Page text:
Curators. They help us figure out what to focus our attention on. Out of all of these songs, listen to these. Out of all of the data points, focus on these. Out of all of the books, read these.
They can be people. They can be algorithms (in this post I assume they are people). They are indispensible to those that seek to spend their time in a satisfying and productive way. They help us reach our goals.
Two traits are needed to become a curator. Experience and vision.
Experience comes from delving into the topic. Passionately exploring all facets. Experiencing the good and the bad. Curators have hit roadblocks and they have persevered. They have learned what works, and what doesn't. They wish they had known all of the things they know today back when they first got into the topic. The more they learn, the less they realize they know. The process of gaining experience is what empowers them to become a curator. It gives them the ability to start selecting the things we should focus on.
Experience is not enough. In addition they need to have a vision. The reason why they selected the subset of things we should focus on. Where are they leading us by selecting these things? What is the purpose of their curation?
Say you work for a technology company that is collecting a lot of user data related to your product. Data may include app reviews, Google analytics, and a variety of demographic data. Hundreds of data points. What do you do with all of it? What do you focus on? A data curator can provide a vision and tactics for what to do, what to ignore. Their industry experience paired with conviction empowers them to lead. To help us figure out what to focus on and why.
If you want to become a curator, gain experience and become an expert in the topic. Then develop a vision and have the conviction to tell where we should go and why.
While listening to the Jocko podcast I was introduced to MCDP 1-3, "Tactics". A publication from the U.S. Marine Corps about winning in combat. It's a philosophical publication that presents a way to think about the art and science of using tactics to achieve victory. Tactics include "achieving a decision", "gaining advantage", "being faster" and "adapting".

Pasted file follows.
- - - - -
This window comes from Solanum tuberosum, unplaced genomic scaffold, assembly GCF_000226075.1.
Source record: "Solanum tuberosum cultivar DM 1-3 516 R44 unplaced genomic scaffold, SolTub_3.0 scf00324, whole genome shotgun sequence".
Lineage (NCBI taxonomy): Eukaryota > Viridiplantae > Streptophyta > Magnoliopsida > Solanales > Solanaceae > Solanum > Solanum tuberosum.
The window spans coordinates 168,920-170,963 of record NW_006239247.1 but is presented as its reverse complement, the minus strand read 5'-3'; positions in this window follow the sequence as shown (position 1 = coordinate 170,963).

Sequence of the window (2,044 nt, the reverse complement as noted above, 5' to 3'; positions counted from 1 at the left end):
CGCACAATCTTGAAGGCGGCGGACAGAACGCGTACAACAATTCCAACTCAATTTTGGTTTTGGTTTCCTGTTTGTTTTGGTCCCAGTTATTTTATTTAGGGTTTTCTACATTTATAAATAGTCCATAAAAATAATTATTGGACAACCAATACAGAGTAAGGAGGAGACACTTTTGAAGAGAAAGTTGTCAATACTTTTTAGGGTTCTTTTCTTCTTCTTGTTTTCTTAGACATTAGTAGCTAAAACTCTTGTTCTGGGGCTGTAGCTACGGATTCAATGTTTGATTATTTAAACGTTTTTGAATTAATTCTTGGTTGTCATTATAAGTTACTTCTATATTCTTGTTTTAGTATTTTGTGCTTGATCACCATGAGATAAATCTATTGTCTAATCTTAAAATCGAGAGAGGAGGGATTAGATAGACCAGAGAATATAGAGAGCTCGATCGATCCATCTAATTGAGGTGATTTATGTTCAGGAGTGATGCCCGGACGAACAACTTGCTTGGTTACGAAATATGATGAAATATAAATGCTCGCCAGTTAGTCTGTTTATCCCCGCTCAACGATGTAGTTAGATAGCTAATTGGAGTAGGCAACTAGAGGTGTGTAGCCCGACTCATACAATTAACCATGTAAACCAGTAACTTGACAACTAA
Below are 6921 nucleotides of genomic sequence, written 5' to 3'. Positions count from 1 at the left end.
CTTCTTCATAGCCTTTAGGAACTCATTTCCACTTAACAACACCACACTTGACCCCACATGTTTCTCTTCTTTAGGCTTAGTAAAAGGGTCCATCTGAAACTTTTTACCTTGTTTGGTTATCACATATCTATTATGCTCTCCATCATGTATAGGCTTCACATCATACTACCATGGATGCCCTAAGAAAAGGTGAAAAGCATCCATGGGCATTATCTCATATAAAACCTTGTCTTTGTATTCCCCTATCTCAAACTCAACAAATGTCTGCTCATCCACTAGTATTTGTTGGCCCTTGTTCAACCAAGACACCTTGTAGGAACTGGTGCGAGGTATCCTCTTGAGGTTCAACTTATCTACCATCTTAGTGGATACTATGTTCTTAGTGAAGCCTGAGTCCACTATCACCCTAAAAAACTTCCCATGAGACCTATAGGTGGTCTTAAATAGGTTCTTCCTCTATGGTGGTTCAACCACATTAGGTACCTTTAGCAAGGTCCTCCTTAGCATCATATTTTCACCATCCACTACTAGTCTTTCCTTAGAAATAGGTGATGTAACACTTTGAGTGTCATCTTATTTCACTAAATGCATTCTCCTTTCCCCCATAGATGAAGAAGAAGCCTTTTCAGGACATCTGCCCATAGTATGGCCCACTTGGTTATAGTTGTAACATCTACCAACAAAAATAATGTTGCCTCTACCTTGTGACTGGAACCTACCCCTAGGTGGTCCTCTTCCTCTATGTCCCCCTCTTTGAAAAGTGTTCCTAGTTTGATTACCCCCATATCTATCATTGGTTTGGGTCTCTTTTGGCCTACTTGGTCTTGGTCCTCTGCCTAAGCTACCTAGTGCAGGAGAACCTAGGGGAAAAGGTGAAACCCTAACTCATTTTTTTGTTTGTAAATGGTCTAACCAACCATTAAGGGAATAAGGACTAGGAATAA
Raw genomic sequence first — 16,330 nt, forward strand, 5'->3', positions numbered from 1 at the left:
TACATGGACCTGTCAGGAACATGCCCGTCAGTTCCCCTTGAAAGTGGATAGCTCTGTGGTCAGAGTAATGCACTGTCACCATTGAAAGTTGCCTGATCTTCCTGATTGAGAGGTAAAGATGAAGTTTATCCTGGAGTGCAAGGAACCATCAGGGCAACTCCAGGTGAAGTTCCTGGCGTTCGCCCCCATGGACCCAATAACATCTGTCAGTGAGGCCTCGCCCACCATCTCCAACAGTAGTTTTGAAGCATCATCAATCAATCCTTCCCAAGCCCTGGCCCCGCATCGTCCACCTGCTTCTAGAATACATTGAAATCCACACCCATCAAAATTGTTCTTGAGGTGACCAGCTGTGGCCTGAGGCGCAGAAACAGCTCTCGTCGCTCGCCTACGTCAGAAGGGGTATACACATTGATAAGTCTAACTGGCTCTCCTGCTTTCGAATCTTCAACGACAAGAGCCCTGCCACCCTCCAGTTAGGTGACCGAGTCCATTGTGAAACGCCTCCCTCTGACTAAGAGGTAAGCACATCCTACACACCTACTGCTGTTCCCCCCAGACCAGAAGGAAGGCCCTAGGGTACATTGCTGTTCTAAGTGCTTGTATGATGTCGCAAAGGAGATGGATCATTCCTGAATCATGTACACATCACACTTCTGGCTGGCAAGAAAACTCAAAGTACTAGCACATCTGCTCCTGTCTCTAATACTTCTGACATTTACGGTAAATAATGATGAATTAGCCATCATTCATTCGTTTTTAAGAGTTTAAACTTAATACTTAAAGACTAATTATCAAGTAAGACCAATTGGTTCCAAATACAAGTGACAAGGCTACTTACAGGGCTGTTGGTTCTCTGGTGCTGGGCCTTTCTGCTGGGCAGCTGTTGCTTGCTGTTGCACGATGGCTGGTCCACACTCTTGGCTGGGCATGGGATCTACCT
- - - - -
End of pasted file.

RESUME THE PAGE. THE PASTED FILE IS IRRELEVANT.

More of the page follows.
The publication is filled with blunt yet profound insight that can be applied beyond the battlefield. For example:
Consequences of a tactical engagement should lead to achieving operational and strategic goals.
If you're going to invest time to engage in a project, an activity, or a meeting among colleagues, don't do it just to do it. Have your goals top-of-mind. Why are you pursuing the activity? Without a clear objective the consequences may be lost time, or a frustrated colleague wondering why the meeting was scheduled. Yet it if the objective is clear, the consequences may be mitigated.
In the final chapter "Making It Happen", there is a discussion on how to deliver a "critique" after a training exercise:
The standard approach for conducting critiques should promote initiative. Since every tactical situation is unique and since no training situation can encompass more than a small fraction of the peculiarities of a real tactical situation, there can be no ideal or school solution. Critiques should focus on the students' rationale for doing what they did. What factors did a student consider, or not consider, in making an estimate of the situation? Were the decisions the student made consistent with this estimate? Were the actions ordered tactically sound? Did they have a reasonable chance of achieving success? How well were the orders communicated to subordinates? These questions should form the basis for critiques. The purpose is to broaden a leader's analytical powers, experience level, and base of knowledge, thereby increasing the student's creative ability to devise sound, innovative solutions to difficult problems.
Critiques should be open-minded and understanding, rather than rigid and harsh. Mistakes are essential to the learning process and should always be cast in a positive light. The focus should not be on whether a leader did well or poorly, but rather on the progress achieved in overall development. We must aim to provide the best climate to grow leaders. Damaging a leader's self-esteem, especially in public, therefore should be strictly avoided. A leader's self-confidence is the wellspring from which flows the willingness to assume responsibility and exercise initiative.
This "standard approach" is straightforward, yet practical and nuanced in it's objective of promoting initiative and helping the leader grow. The objective is to focus on a leader's "progress achieved in overall development".